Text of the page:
A day before new beard regulations go into force in the IDF, the military has been flooded with at least 20,000 requests for an exemption from more stringent shaving requirements.
The regulations would only grant permission for a beard to soldiers who could prove that they were religious and produce the signed approval of certain high-ranking officers.
“We don’t want to harm the sensitivities of any soldier,” IDF Spokesman Moti Almoz said in a statement on his Facebook page. “A religious soldier who requests to grow a beard will appeal to his commender, as will any other soldier who wants to grow a beard for other reasons. On the other hand, it’s impossible to maintain a disciplined military when everyone grows a beard, and therefore we’ve set clearer rules.”
The military police has been charged with enforcing the beard ban. Violations could result in fines and other penalties such as confinement to base, but not corporal punishment.
According to a recent poll in the IDF newspaper Bamahane, a quarter of soldiers are expected to lose permission to grow a beard. Just under 30% of soldiers are exempted from shaving, and just 6% for religious reasons.
In a bid to assuage concerns among religiously observant Jewish soldiers, an IDF source told Channel 2 that there would be no cases of religious soldiers being forced to shave against their will.
The tighter protocols set to take effect March 1 prompted one influential rabbi to compare the new directive to Nazi-occupied Europe, where Jewish men were forbidden from growing facial hair. He called on soldiers to refuse orders to shave even if it meant serving time in military prison.
“These are dark days for the IDF,” said Rabbi Shlomo Aviner, a leader of the nationalist-Haredi, or Hardal, movement, a fundamentalist offshoot of religious Zionism that embraces ultra-Orthodox religious mores.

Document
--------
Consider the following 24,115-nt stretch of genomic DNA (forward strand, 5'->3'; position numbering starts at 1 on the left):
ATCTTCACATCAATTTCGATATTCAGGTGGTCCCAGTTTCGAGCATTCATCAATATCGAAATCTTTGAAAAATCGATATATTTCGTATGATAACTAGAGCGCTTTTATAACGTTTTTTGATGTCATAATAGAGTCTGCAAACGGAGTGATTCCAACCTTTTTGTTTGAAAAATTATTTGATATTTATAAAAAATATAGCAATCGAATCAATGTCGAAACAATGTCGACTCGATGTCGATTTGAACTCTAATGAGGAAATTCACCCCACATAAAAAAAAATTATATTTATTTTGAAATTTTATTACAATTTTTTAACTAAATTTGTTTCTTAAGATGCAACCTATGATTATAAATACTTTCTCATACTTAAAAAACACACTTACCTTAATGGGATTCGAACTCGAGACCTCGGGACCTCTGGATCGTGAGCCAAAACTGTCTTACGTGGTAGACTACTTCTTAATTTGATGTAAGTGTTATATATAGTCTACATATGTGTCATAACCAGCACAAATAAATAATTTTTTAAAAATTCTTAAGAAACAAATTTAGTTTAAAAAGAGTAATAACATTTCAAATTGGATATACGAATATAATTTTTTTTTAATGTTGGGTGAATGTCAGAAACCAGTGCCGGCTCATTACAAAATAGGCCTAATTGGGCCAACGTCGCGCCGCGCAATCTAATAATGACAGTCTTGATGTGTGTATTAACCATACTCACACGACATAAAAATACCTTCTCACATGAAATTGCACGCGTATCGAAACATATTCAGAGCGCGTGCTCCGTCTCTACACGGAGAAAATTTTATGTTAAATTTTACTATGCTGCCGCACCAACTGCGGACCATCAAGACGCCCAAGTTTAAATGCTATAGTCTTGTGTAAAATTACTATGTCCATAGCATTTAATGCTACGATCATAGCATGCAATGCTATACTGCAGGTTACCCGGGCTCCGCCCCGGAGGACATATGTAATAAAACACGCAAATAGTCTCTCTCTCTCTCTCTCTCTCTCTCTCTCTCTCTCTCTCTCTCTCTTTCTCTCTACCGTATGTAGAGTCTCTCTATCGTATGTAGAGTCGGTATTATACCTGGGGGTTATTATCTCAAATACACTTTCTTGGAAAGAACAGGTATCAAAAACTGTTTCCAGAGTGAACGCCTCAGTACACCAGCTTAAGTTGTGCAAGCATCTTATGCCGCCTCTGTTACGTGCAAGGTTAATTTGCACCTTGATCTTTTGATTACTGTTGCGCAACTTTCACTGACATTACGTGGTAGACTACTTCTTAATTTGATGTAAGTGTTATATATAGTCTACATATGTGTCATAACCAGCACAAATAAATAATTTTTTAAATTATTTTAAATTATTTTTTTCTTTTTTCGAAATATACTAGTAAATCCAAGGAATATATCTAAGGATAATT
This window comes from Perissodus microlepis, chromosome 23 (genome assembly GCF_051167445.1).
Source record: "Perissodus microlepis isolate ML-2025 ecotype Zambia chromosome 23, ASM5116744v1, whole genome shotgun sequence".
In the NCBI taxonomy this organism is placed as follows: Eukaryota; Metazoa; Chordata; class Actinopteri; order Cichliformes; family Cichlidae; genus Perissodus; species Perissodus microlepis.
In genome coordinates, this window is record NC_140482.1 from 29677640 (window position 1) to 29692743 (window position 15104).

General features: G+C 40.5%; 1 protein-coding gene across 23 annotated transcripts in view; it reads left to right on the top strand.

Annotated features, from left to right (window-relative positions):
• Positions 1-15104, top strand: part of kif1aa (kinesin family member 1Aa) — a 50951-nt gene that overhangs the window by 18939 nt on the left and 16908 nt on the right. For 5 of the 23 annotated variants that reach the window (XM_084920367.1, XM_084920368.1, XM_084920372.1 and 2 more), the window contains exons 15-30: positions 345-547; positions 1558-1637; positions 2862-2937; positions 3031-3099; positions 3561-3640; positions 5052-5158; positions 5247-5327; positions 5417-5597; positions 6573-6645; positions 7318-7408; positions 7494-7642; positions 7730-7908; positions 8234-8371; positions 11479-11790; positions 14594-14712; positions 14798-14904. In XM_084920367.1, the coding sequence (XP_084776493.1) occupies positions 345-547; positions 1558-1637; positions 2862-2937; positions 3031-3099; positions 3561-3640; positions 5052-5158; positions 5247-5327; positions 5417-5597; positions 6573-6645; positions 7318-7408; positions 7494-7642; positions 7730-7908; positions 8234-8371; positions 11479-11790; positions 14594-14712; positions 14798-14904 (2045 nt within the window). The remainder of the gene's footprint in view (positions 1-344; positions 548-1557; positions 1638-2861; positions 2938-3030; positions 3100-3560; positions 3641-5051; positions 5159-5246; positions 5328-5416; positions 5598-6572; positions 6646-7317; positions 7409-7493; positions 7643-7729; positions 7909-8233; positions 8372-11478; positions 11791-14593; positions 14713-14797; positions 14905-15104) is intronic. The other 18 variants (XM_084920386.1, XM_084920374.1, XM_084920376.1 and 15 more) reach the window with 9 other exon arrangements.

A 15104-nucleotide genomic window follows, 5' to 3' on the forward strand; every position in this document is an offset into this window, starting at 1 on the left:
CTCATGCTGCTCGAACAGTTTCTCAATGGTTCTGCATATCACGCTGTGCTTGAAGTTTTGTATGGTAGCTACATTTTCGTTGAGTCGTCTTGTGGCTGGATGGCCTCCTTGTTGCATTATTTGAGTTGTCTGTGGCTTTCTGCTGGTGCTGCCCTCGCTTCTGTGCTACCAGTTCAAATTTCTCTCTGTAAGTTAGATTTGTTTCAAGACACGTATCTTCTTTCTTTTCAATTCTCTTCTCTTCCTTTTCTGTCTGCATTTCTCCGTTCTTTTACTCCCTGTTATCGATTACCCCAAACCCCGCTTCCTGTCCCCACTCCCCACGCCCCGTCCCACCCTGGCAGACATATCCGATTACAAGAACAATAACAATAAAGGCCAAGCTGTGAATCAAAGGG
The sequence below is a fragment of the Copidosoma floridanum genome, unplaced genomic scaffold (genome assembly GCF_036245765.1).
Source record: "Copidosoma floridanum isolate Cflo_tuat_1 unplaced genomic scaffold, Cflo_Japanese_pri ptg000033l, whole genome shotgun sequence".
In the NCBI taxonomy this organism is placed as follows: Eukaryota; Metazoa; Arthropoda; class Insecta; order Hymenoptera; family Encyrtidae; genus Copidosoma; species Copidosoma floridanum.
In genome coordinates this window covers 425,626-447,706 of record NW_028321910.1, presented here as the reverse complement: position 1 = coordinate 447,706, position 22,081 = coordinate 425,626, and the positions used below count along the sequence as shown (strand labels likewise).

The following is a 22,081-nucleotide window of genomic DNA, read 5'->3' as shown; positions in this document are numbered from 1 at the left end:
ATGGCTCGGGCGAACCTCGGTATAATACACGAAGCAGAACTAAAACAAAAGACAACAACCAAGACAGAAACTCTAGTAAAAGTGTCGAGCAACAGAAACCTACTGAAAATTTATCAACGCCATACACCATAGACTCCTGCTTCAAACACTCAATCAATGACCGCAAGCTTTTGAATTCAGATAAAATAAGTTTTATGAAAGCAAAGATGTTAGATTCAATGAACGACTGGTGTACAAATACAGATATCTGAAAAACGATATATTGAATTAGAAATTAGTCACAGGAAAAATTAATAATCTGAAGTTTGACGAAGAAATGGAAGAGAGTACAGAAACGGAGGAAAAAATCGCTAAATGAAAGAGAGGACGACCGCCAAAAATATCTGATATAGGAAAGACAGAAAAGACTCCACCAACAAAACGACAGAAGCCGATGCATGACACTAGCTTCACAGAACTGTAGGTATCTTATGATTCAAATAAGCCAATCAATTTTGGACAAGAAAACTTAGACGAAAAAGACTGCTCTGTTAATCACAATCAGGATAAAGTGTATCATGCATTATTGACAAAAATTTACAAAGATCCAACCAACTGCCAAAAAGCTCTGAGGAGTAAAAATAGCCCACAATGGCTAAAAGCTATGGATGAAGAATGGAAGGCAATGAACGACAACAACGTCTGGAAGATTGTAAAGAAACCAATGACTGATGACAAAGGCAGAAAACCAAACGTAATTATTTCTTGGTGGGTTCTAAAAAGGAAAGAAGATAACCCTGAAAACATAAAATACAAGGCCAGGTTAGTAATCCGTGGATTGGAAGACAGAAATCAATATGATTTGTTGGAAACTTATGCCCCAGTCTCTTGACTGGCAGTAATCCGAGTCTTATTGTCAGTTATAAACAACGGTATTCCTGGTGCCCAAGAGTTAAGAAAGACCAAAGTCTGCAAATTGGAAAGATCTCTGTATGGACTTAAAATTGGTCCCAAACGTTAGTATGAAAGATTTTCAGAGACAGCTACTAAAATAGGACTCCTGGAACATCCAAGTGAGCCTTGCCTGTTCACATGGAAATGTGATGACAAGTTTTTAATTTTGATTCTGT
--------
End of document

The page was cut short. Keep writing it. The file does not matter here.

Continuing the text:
In a halachic responsum on the website Srugim, he invoked a “famous picture depicting two Jews, while German soldiers force one of them to shave the other’s beard in front of the amused onlookers.”
“We want to put an end to cases in which soldiers received permission to grow beards for religious reasons, but walked around smoking on Saturdays, or drove,” showing they were not in fact religious, one officer from the Manpower Department told the Ynet news site in July.
Said Aviner, “It doesn’t say anywhere that a nonreligious Jew has to shave, except in Nazi Germany.”
In November, the High Court of Justice turned back petitions against the beard ban, insisting the military’s decision to enforce a clean-shaven look among the troops was legal and reasonable and maintaining that the IDF had to uphold military discipline. The petitioners had claimed that the order was discriminatory and contravened their religious beliefs.
Aviner said the IDF’s claim that “a soldier whose appearance is unkempt won’t function as well” was untrue.
“One can be bearded and neat and beardless and unkempt,” he asserted. “All of the world’s armies feature, as they have in the past, bearded generals and officers, and these have led to victories.”
Aviner said that a soldier ordered to shave his beard should refuse, “even if he will receive one hundred lashes and go to prison” as a result.
Aviner has in the past made waves with his comments on gender roles, notably in October 2012, when he instructed his followers that women should not engage in politics or run for Knesset because it transgresses Jewish modesty laws.
“Women should not hold senior positions in the Knesset, as it is immodest,” he said at the time, according to the religious news site Kipa. “Public exposure is contrary to the Jewish view of the woman, whereby ‘the king’s daughter is all glorious within.'” He later clairified that he had been speaking of the “ideal” situation rather than everyday reality.